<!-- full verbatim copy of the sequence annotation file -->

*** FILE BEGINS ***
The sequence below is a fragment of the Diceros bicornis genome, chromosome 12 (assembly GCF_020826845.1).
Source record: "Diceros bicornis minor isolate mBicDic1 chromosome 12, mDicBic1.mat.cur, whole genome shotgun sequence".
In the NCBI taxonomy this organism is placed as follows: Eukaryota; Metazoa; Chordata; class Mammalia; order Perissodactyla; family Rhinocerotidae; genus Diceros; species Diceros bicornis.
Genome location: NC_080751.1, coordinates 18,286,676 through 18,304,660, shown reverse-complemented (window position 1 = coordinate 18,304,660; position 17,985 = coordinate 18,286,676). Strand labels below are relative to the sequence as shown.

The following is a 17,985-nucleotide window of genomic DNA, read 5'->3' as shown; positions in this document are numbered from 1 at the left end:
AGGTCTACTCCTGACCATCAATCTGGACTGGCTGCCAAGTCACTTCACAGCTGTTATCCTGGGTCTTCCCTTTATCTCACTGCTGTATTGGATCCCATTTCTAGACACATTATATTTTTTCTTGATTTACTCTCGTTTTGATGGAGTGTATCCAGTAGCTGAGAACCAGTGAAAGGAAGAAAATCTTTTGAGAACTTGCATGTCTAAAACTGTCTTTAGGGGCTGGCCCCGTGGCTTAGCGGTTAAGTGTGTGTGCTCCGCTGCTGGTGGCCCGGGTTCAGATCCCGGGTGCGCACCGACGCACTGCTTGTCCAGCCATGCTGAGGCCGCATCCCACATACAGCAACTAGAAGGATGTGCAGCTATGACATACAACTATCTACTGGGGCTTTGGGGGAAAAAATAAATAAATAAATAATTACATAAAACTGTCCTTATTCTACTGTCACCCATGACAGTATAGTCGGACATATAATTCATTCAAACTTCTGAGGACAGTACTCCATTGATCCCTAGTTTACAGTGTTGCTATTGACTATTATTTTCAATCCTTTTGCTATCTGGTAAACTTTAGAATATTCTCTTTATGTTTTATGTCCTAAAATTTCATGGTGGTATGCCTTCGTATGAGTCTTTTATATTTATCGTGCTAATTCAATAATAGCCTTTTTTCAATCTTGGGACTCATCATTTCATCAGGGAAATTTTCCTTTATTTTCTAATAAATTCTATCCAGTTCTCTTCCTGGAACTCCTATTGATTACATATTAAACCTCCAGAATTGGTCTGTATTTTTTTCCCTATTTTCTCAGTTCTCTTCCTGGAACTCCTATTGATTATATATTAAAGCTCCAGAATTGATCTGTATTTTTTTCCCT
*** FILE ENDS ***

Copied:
The sequence below is a fragment of the Diceros bicornis genome, chromosome 12 (assembly GCF_020826845.1).
Source record: "Diceros bicornis minor isolate mBicDic1 chromosome 12, mDicBic1.mat.cur, whole genome shotgun sequence".
In the NCBI taxonomy this organism is placed as follows: Eukaryota; Metazoa; Chordata; class Mammalia; order Perissodactyla; family Rhinocerotidae; genus Diceros; species Diceros bicornis.
Genome location: NC_080751.1, coordinates 18,286,676 through 18,304,660, shown reverse-complemented (window position 1 = coordinate 18,304,660; position 17,985 = coordinate 18,286,676). Strand labels below are relative to the sequence as shown.

The following is a 17,985-nucleotide window of genomic DNA, read 5'->3' as shown; positions in this document are numbered from 1 at the left end:
AGGTCTACTCCTGACCATCAATCTGGACTGGCTGCCAAGTCACTTCACAGCTGTTATCCTGGGTCTTCCCTTTATCTCACTGCTGTATTGGATCCCATTTCTAGACACATTATATTTTTTCTTGATTTACTCTCGTTTTGATGGAGTGTATCCAGTAGCTGAGAACCAGTGAAAGGAAGAAAATCTTTTGAGAACTTGCATGTCTAAAACTGTCTTTAGGGGCTGGCCCCGTGGCTTAGCGGTTAAGTGTGTGTGCTCCGCTGCTGGTGGCCCGGGTTCAGATCCCGGGTGCGCACCGACGCACTGCTTGTCCAGCCATGCTGAGGCCGCATCCCACATACAGCAACTAGAAGGATGTGCAGCTATGACATACAACTATCTACTGGGGCTTTGGGGGAAAAAATAAATAAATAAATAATTACATAAAACTGTCCTTATTCTACTGTCACCCATGACAGTATAGTCGGACATATAATTCATTCAAACTTCTGAGGACAGTACTCCATTGATCCCTAGTTTACAGTGTTGCTATTGACTATTATTTTCAATCCTTTTGCTATCTGGTAAACTTTAGAATATTCTCTTTATGTTTTATGTCCTAAAATTTCATGGTGGTATGCCTTCGTATGAGTCTTTTATATTTATCGTGCTAATTCAATAATAGCCTTTTTTCAATCTTGGGACTCATCATTTCATCAGGGAAATTTTCCTTTATTTTCTAATAAATTCTATCCAGTTCTCTTCCTGGAACTCCTATTGATTACATATTAAACCTCCAGAATTGGTCTGTATTTTTTTCCCTATTTTCTCAGTTCTCTTCCTGGAACTCCTATTGATTATATATTAAAGCTCCAGAATTGATCTGTATTTTTTTCCCT